Lucilius, the officer to Brutus who stoically risked his own life to save his master. Antony says of Lucilius, "This is not Brutus, friend, but, I assure you, a prize no less in worth"(V iiii 26-27). Realizing the value of having loyal followers, Antony orders that Lucilius be protected. Eventually, Antony’s loyalty will change into an envy of Caesar’s ambition and he will follow the path of the ruthless tyrant. As the play progresses, Antony develops a ruthless state of mind. He forms into a relentless tyrant much like Caesar was before his death. Cassius probably describes him best as a "shrewd contriver". Antony first shows his fierceness in his speech at Caesar’s funeral. He speaks of the conspirators sarcastically calling them "honorable" men. He enrages the people of the crowd by convincing them that Caesar’s assassination was morally wrong and the conspirators are traitors. By his powerful speech, Antony has created civil war in Rome and he has no concern for the welfare of the citizens who will suffer in the strife. Antony again shows his ruthlessness when he condemns his own nephew to death by saying, "He shall not live; look, with a spot I damn him" (IV i 6). The way in which Antony says these words show his unrelenting mind. Antony is willing to ignore all ethical and moral considerations in order to concentrate on political practicality and expedience. Also, the way Antony regards Lepidus as a "slight" man without merit further shows his relentlessness. Antony uses Lepidus essentially to run errands and he intends to eventually append Lepidus’ powers to his own. At Phillipi, Antony shows his ruthless nature when he immediately attacks after Brutus left Cassius’s army exposed. As a consequence, it is because of Antony’s ruthless state of mind that he is successful. In conclusion, Mark Antony is more than a simple follower of Julius Caesar. Antony is a shrewd flatterer, a ruthless tyrant, as well as a loyal supporter of Caesar. He is able to manipulate Brutus using flattery. Furthermore, he is able to get what he wants with his ruthless state of mind. In summary, Antony is able to use his various qualities to make him successful.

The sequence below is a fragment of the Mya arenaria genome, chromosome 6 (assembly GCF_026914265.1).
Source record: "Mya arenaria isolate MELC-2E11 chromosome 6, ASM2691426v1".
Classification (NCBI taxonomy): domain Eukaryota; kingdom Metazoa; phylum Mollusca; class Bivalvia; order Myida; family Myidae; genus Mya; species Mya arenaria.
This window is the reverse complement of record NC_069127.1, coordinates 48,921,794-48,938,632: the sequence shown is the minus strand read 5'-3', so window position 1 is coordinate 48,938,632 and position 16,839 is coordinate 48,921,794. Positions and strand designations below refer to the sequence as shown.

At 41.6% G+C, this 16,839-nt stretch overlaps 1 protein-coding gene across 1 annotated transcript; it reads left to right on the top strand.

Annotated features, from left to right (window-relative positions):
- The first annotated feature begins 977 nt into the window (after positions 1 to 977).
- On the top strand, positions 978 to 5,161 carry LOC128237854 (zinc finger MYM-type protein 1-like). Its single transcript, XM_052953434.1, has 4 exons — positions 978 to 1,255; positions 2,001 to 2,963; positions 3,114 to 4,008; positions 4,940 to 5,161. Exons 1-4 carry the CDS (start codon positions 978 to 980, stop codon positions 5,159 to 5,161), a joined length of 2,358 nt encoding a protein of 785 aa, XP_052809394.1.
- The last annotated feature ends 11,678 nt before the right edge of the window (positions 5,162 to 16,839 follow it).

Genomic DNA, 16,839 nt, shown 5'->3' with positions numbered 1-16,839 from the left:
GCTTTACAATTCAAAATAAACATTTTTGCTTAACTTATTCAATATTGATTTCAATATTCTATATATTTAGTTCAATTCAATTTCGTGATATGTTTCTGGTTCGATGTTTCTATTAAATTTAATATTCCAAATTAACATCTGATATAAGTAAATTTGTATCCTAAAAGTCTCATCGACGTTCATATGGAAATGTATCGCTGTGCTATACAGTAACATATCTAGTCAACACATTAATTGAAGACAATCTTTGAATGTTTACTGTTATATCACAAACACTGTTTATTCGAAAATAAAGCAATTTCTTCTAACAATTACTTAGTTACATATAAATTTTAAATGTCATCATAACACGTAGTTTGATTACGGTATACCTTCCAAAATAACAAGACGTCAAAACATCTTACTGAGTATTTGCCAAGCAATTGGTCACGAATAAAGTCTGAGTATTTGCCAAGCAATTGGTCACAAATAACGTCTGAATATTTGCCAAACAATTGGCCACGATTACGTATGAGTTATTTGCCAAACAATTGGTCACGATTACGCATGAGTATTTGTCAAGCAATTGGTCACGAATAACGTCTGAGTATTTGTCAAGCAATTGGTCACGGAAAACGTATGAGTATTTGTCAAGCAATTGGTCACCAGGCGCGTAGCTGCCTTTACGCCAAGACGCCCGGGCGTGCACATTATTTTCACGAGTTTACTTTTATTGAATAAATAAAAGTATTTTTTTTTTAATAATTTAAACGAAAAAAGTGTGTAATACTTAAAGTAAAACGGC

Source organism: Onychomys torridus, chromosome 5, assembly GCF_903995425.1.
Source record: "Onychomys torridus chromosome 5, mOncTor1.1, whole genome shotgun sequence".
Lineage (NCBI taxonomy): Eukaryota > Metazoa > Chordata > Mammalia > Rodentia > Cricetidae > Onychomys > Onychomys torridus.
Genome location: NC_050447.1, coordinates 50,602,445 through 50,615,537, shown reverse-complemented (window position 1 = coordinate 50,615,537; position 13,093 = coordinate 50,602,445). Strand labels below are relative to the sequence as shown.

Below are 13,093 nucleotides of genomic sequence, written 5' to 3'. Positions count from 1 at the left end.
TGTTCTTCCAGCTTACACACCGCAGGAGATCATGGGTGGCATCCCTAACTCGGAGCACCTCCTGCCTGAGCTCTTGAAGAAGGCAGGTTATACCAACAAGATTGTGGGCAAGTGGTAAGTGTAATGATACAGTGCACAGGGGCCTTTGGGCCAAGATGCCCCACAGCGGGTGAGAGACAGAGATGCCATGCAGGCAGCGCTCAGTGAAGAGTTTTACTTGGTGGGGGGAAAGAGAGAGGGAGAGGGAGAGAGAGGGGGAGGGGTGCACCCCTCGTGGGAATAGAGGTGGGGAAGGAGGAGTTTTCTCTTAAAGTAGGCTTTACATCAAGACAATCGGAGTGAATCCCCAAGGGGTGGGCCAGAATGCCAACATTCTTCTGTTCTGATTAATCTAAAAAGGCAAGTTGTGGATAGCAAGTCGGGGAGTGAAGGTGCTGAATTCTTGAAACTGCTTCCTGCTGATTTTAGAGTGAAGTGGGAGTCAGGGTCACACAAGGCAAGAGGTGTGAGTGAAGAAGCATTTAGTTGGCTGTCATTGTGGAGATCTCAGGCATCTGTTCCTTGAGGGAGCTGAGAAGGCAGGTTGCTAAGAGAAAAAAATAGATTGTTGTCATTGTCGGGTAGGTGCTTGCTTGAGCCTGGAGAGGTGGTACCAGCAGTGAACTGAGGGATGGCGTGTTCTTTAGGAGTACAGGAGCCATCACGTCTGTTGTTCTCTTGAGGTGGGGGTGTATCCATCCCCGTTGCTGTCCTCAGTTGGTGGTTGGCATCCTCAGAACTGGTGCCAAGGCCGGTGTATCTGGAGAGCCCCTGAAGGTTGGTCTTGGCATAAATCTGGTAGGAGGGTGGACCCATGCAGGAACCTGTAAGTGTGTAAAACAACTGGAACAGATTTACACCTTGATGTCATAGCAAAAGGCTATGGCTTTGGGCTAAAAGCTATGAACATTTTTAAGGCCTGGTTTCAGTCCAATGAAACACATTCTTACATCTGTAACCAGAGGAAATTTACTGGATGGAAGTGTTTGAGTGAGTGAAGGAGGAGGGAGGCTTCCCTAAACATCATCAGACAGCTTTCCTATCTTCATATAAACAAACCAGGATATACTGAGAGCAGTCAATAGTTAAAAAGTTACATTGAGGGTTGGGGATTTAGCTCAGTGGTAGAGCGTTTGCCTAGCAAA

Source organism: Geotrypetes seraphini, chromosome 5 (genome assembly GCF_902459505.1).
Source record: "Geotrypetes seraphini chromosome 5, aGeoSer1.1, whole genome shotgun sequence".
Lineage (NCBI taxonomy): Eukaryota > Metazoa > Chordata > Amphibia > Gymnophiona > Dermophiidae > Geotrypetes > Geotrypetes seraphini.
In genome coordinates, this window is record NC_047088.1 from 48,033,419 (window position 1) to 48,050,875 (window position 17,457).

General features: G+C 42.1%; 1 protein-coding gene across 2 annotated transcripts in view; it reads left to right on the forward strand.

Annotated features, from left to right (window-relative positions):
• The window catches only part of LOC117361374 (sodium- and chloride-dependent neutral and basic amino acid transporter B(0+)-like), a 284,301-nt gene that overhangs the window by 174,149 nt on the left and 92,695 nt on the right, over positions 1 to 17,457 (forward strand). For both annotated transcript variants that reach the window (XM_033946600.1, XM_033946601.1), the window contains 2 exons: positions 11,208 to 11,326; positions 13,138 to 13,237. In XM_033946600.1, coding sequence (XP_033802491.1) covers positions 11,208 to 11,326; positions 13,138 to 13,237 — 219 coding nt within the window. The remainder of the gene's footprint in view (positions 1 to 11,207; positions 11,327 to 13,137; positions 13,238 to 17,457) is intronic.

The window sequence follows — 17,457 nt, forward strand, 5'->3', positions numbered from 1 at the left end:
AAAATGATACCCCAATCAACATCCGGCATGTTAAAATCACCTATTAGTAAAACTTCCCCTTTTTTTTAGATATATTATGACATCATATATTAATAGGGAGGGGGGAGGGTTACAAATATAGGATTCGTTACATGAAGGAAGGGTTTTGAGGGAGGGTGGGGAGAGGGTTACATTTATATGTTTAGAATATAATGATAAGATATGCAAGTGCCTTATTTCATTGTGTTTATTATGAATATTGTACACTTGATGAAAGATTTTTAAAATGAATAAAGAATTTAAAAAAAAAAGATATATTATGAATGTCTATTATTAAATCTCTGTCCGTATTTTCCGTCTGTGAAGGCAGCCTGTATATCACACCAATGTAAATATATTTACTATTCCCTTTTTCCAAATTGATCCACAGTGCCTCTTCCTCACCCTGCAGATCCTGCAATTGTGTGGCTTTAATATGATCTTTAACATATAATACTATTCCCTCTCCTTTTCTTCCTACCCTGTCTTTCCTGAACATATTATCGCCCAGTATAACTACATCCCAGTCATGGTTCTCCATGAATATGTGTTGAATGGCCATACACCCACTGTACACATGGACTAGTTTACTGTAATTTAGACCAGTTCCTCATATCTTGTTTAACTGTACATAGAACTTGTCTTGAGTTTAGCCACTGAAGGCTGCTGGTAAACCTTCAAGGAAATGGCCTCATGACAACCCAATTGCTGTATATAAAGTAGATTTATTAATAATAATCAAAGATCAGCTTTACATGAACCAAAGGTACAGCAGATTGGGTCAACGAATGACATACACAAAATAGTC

The Character of Mark Antony
Throughout the play, Antony grapples with the conflict between his love for Cleopatra and his duties to the Roman Empire. In Act I, scene i, he engages Cleopatra in a conversation about the nature and depth of their love, dismissing the duties he has neglected for her sake: “Let Rome in Tiber melt, and the wide arch / Of the ranged empire fall” (I.i.35–36). In the very next scene, however, Antony worries that he is about to “lose [him]self in dotage” (I.ii.106) and fears that the death of his wife is only one of the ills that his “idleness doth hatch” (I.ii.119). Thus, Antony finds himself torn between the Rome of his duty and the Alexandria of his pleasure. The geographical poles that draw him in opposite directions represent deep-seated conflicts between his reason and emotion, his sense of duty and his desire, his obligations to the state and his private needs. Antony’s understanding of himself, however, cannot bear the stress of such tension. In his mind, he is first and foremost a Roman hero of the first caliber. He won his position as one of the three leaders of the world by vanquishing the treacherous Brutus and Cassius, who conspired to assassinate his predecessor, Julius Caesar. He often recalls the golden days of his own heroism, but now that he is entangled in an affair with the Egyptian queen, his memories do little more than demonstrate how far he has strayed from his ideal self. As he points out to Octavia in Act III, scene iv, his current actions imperil his honor, and without his honor—the defining characteristic of the Roman hero—he can no longer be Antony: “If I lose my honor, / I lose myself. Better I were not yours / Than yours so branchless” (III.iv.22–24). Later, having suffered defeat at the hands of both Caesar and Cleopatra, Antony returns to the imagery of the stripped tree as he laments, “[T]his pine is barked / That overtopped them all” (IV.xiii.23–24). Rather than amend his identity to accommodate these defeats, Antony chooses to take his own life, an act that restores him to his brave and indomitable former self. In suicide, Antony manages to convince himself and the world (as represented by Cleopatra and Caesar) that he is “a Roman by a Roman / Valiantly vanquished” (IV.xvi.59–60).